The U.S. Military moved into remote areas of Afghanistan to be a comfort to the people, to keep them free from the Taliban and to gain their trust, their hearts and minds. Female Marines wore headscarves to show Afghan women their respect while they tried to teach them how to create small businesses (bazaars and such) to help support their families. After last weekend’s rogue soldier killing 16 in the village only steps away from the NATO/Afghan outpost, Kharzai is demanding that NATO troops move back to larger bases, away from villages. Today, the Taliban has “suspended” “peace talks” with the U.S. – a very good thing for Afghan women if it were to continue, but with the full backing of Barack Obama for a co-existance with Taliban, it won’t last long. The recent Ulema Council statement that Afghan women are “secondary” to men, who are “fundamental” women are concerned, was a “reminder” of the proper way a woman should and will behave, or else. MP Fawzia Koofi says this is the beginning of a “Taliban Dark Period” and “a process of Talibanisation,” and says great progress has been made for women in the last 10 years (the time period that the U.S. has had presence there). President Hamid Karzai published the Council’s statement on his website, saying it was intended to protect women.
Campaigners believe the timing of the statement is no co-incidence. They say it is part of the president’s outreach to the Taliban.
In the push to do a peace deal with the insurgents, they fear the Afghan leader may be willing to sacrifice women’s rights.
“It does look like President Karzai is trying to placate the Taliban as part of the negotiations,” said Heather Barr, of Human Rights Watch.
“It looks like they are trying to show the Taliban there is no huge cultural gap between them.”
Women could be the big losers in any deal with the insurgents, according to Fawzia Koofi. She warns that the progress made in recent years – at huge cost to the international community – could soon be rolled back.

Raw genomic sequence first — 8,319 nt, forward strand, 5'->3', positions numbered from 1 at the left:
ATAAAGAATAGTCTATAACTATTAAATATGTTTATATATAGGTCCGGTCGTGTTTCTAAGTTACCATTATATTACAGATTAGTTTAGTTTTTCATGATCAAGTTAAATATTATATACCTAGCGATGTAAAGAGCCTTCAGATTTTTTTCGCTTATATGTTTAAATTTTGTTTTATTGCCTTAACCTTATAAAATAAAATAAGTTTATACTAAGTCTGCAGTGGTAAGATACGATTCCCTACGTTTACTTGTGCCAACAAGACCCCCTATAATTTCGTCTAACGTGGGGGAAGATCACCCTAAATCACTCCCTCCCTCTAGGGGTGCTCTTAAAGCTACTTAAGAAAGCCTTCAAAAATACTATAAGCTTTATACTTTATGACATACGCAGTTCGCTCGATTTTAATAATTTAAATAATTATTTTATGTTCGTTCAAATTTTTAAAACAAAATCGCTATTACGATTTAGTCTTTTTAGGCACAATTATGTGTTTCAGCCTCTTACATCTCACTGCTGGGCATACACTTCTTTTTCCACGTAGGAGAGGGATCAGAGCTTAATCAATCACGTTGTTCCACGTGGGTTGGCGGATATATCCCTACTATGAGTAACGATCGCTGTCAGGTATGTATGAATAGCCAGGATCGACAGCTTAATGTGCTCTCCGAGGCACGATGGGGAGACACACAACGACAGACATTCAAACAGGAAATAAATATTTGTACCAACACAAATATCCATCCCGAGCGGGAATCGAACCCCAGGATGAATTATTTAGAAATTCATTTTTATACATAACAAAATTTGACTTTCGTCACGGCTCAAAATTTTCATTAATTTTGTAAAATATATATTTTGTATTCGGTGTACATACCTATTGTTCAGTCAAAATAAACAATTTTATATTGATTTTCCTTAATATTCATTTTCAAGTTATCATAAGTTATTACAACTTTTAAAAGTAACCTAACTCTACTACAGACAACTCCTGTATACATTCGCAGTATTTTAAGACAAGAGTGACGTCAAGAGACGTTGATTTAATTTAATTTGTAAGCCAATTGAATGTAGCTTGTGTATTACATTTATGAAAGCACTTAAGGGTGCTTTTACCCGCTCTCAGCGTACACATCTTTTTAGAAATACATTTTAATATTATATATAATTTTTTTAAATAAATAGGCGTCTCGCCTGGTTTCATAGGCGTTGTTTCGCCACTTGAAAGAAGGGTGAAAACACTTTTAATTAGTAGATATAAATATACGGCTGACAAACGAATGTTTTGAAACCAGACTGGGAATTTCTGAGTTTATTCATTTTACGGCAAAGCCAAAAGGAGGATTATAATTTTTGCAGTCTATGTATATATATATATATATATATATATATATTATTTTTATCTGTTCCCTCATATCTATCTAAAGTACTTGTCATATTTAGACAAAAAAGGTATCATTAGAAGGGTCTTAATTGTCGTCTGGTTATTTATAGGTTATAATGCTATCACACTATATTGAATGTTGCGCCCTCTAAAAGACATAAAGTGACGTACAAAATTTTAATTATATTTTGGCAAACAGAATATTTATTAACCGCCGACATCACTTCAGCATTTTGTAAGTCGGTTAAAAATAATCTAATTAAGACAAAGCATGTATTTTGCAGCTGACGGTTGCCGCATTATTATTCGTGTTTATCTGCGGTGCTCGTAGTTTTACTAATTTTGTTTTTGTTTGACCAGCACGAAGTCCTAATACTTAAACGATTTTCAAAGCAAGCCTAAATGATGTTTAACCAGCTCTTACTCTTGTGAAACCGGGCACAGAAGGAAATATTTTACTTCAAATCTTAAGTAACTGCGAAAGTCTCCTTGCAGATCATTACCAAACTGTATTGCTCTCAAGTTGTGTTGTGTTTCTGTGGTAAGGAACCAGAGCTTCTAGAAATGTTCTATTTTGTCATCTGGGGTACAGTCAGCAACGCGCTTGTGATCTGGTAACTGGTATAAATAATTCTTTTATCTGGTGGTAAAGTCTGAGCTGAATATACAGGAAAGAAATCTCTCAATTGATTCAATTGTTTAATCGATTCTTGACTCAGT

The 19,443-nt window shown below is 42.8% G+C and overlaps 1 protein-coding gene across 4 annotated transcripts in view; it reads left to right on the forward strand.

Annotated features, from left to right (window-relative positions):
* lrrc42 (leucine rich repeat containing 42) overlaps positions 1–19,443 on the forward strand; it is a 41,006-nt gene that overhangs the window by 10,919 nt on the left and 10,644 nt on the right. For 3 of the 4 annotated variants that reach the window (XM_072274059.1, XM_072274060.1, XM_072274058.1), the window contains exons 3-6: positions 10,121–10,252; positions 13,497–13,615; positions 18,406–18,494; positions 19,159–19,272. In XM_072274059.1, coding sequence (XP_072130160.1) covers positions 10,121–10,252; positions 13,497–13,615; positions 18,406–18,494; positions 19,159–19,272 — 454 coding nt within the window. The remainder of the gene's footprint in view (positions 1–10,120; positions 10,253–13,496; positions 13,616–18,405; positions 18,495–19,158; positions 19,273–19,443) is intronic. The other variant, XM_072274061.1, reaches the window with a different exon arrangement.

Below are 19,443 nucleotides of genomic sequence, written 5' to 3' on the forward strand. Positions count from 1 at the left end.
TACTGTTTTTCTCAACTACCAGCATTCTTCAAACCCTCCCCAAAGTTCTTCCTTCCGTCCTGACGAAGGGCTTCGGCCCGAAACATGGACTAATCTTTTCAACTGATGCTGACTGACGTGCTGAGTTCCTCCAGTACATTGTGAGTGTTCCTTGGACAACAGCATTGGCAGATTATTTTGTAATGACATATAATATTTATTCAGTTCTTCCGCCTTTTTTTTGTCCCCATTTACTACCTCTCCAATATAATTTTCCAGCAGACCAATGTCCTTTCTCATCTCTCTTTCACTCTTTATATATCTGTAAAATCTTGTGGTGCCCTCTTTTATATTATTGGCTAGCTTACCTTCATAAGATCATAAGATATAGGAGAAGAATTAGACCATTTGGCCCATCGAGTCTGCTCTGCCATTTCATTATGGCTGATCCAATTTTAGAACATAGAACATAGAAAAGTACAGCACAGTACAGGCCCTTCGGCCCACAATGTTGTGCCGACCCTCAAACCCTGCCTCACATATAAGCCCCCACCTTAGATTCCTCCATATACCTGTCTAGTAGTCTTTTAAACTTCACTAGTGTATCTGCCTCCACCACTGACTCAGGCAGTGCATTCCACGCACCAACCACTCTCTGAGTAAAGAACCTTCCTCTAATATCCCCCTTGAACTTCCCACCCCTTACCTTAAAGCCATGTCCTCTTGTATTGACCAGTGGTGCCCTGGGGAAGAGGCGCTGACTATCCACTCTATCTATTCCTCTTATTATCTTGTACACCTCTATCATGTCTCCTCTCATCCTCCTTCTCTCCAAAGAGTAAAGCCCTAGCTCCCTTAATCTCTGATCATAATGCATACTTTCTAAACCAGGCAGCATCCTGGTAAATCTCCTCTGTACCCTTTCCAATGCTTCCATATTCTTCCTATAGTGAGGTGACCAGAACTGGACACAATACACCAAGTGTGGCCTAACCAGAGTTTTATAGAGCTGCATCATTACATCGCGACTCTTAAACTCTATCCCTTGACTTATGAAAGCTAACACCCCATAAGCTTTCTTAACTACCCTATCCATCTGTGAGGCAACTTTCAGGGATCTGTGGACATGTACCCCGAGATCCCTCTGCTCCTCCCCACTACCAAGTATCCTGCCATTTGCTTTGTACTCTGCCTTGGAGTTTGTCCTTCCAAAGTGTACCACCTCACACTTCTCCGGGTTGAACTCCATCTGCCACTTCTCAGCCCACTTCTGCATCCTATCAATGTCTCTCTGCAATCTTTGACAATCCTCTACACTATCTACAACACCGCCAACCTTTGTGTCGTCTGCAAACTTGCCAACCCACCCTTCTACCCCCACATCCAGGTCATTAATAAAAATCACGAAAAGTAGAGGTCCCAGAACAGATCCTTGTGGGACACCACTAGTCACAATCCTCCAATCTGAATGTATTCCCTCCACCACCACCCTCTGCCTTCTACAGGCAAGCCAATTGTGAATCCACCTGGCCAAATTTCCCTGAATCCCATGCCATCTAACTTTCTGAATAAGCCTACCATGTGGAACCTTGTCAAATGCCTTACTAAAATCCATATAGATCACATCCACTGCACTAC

“We have struggled for 10 years,” she said. “We have gained so much. This is the beginning of compromising some of those gains that cost us and the international community blood and treasure.”…
The council’s statement is the beginning of “a process of Talibanisation” according to Fawzia Koofi.
“They have started taking some of those basic rights,” she said, “like working together, living together, going out like a free human being. I am worried for my daughters and for all the girls and women of Afghanistan.”
The MP believes the president, and the clerics, may be testing the water with this statement – waiting to see if there is a domestic or international backlash.
She warns that if there is no resistance, there may be worse to come. Source: BBC
Hamid Karzai’s statement said Ulema’s proclamation protects Afghan women:
The council statement renounces the equality of men and women enshrined in the Afghan Constitution and insists instead that “men are fundamental and women are secondary.”
The clerics also supported men’s right to commit violence against women in cases where there is a “Shari’a-compliant reason.”
But other sections of the document defend women’s rights, notably speaking out against forced marriages and the practice of exchanging women as a kind of currency to settle family and tribal disputes.
Overall, however, the statement calls for restrictions that are reminiscent of the Taliban era.
Afghan rights activists have condemned the statement and said they fear the Afghan government is giving in to the Taliban as Kabul tries to reach a peace settlement aimed at ending its decade-long battle with the insurgents.
Under the Taliban, women were barred from receiving an education and working outside the home and could only venture outside if they were wearing a burqa and were accompanied by a male relative.
Ahmad Zia Langari, a commissioner at Afghanistan’s Independent Human Rights Commission, claimed the council’s statement is an injustice that tramples on the dignity of all Afghan women.
“In no Islamic country do we see that women are totally separated from men and cannot work in the same workplace,” she said. “Even in Saudi Arabia these kinds of limitations don’t exist. Logically, if we suppress women this much — controlling their movement, conversations, and relations with others — then we are actually damaging women’s dignity as human beings.” …
In Germany, Heiner Geissler, a senior politician from the ruling Christian Democratic Union party, warned that Afghan women will suffer when foreign forces withdraw. Geissler said foreign forces should remain in Afghanistan until Afghan police and soldiers are fully prepared to assume responsibility for protecting the rights of all Afghans.
The independent newspaper “Cheragh” said on March 6 that the Ulema Council’s statement was “a reminder of dark pages in the history of Afghanistan when terrorists misused the tools of high Islamic education.”
The “Daily Afghanistan” newspaper wrote that the many promises made to women about equal rights seem to have been forgotten and that Afghanistan’s women seem doomed to become “second-class citizens” as they were under the Taliban. Source: Eurasianet